In previous newsletters, we talked about the effect that packet loss and network latency would have on IP video. In both cases, we found that any deterioration of the video depended on whether the transport protocol in use was TCP or UDP. Today, we will study network jitter and see what problems it might cause.
First, we should clarify what the term network jitter means. Suppose a source sends packets into the network intended for a specific destination device and sends them at the uniform rate of x packets/second. They will usually arrive at the destination with an average rate of x packets/second. However, due to delays in network buffers, competing traffic in the network and possible quality of service policies, they will probably not be delivered uniformly. The amount of deviation from the expected arrival time is called jitter.
VoIP not only introduced network administrators to the concept of jitter, it provides an excellent example of its importance. By default, most IP phones are configured to transmit 50 packets/second of digitized voice. That’s one packet every 20 ms. However, on a timeline, the arrival times might be t= 18, 41, 58, 84, 97, … (ms). To accommodate this somewhat erratic delivery times of the packets, there will be a jitter buffer at the receiver to capture the packets. This allows the receiving phone to playout the packets uniformly at exactly 50 packets/sec.
But what happens if the jitter level becomes too high? The receive buffer might empty, which requires silence to be played. Or, the buffer might overfill, which would compel packets to be dropped. A little known fact is that if just one packet is dropped, the receiver can repeat playing the previous sound and the user will not be aware of the missing sound. Our listening skills aren’t capable of detecting corrupted sound if it lasts only 1/50 of a second. We might also ask, to prevent loss, why not make the receive buffer very large? Unfortunately, that introduces latency and if the delay exceeds about 150 ms, it becomes noticeable as a pause by the other party on the call.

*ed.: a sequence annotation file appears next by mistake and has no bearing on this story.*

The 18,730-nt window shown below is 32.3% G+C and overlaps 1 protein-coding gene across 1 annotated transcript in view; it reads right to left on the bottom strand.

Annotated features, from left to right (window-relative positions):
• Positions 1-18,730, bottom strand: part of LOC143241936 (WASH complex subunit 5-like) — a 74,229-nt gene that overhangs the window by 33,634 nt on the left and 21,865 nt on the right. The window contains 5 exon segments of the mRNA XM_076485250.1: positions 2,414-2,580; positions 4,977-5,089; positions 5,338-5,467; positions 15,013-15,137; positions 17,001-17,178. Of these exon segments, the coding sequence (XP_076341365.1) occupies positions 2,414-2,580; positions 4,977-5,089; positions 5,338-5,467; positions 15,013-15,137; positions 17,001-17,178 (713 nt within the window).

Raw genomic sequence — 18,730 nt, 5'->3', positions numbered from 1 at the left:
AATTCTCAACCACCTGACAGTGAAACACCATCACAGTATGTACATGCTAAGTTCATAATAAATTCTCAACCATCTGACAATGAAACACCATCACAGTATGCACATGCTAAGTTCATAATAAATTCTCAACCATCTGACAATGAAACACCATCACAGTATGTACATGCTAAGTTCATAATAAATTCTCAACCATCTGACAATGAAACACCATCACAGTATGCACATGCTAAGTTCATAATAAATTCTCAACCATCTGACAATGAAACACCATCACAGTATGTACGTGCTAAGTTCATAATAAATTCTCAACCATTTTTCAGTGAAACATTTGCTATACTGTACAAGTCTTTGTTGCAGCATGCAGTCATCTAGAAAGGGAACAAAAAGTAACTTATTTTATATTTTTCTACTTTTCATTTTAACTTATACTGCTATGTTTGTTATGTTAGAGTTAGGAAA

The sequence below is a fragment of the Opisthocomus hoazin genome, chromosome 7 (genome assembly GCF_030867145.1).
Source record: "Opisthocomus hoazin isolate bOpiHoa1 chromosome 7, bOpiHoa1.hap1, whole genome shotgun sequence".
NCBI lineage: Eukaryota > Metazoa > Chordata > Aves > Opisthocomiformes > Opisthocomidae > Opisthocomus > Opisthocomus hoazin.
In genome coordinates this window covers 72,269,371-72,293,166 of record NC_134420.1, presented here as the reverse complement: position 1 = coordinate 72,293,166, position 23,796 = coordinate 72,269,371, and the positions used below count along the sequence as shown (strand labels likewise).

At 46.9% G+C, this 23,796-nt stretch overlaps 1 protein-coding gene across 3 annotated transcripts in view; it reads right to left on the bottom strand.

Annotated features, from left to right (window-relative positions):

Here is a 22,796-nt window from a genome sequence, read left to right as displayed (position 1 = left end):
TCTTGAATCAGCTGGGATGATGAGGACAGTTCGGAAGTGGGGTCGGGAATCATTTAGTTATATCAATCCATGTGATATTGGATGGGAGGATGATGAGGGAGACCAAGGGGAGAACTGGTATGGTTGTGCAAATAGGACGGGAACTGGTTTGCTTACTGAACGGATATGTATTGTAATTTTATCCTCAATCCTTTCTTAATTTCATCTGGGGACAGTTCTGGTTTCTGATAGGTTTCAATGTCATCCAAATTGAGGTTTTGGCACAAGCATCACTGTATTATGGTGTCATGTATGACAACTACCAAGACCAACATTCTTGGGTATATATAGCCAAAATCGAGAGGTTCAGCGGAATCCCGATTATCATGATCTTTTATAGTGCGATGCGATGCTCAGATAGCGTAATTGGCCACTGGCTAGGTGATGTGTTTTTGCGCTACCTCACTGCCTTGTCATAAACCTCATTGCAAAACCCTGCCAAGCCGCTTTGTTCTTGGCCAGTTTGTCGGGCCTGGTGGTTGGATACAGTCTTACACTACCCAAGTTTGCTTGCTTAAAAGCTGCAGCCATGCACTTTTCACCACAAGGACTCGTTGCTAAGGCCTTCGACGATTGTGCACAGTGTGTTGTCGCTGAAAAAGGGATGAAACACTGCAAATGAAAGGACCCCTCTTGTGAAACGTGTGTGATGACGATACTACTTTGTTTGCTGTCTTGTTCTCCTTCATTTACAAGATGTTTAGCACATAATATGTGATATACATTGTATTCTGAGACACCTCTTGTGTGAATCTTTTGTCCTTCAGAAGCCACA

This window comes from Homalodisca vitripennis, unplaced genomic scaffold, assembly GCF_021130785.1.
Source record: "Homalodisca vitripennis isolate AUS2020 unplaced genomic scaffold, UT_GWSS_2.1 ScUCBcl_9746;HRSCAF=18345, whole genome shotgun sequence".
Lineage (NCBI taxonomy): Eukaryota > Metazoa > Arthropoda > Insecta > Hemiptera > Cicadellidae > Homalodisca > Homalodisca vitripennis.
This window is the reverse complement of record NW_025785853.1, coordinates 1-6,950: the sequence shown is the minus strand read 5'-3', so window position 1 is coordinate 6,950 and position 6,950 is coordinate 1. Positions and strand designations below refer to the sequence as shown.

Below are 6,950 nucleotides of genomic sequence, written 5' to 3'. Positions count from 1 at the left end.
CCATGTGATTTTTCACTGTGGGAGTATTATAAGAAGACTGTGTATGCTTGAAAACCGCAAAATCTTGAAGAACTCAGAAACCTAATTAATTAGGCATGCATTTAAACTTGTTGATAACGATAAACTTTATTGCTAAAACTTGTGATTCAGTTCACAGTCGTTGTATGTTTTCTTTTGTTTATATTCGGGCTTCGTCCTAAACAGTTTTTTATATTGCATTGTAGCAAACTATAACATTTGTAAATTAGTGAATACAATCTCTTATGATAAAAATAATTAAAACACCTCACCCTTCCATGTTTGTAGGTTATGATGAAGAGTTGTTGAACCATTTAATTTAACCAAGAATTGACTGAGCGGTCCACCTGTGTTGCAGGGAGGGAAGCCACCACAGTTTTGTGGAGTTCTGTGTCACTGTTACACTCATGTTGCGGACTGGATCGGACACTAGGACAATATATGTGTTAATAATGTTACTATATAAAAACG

Both VoIP and most video conferencing systems use RTP (Real-time Protocol) and UDP as the transport protocol. So, there are no retransmissions of lost packets. As a result, the engineering of the proper size of receiver jitter buffer is critical for both VoIP and video conferencing systems.
But, as we might expect, video carried by TCP is much different. It can generally tolerate moderate amounts of jitter in the network. The most common form of TCP video is ABR (adaptive bit rate) used in streaming video. The TCP algorithm will make slight adjustments to the retransmission timer when jitter is high. The net effect on the play out of the video is minor. What can be a larger issue is that jitter can cause network buffers to become congested, significantly increasing delay. If this happens, requests for the next chunk of video (generally ten seconds play time) might be delayed, and the user will see a pause in the playing of the video.